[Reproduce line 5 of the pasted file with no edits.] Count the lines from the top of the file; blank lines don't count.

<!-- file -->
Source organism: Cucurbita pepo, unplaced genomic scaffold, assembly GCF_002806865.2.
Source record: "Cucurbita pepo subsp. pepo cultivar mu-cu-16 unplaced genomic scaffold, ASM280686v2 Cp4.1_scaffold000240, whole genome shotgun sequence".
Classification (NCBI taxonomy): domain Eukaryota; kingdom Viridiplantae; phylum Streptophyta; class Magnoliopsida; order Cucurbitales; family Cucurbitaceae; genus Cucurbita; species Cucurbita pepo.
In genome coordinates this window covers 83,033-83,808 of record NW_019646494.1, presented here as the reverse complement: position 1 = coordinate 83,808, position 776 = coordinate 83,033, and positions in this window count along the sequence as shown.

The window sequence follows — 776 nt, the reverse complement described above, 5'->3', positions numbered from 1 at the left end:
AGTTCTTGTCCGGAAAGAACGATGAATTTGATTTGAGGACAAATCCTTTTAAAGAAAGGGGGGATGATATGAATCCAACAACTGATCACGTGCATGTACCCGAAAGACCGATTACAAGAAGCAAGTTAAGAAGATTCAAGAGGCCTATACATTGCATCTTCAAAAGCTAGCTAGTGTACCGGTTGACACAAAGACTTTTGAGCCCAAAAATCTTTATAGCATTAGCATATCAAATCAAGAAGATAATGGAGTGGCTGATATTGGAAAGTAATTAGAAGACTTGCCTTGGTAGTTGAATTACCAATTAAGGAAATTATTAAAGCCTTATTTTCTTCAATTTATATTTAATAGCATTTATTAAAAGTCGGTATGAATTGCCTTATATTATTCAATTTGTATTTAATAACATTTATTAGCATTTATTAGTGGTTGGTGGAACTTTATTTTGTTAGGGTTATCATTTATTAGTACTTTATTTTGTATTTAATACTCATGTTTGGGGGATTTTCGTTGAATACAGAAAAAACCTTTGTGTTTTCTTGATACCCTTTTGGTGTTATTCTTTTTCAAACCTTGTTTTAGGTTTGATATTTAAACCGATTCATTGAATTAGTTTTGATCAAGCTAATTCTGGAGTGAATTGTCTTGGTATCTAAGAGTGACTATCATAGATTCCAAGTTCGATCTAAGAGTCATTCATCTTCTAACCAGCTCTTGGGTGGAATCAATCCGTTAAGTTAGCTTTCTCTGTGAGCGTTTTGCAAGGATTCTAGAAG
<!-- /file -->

The window sequence follows — 776 nt, the reverse complement described above, 5'->3', positions numbered from 1 at the left end: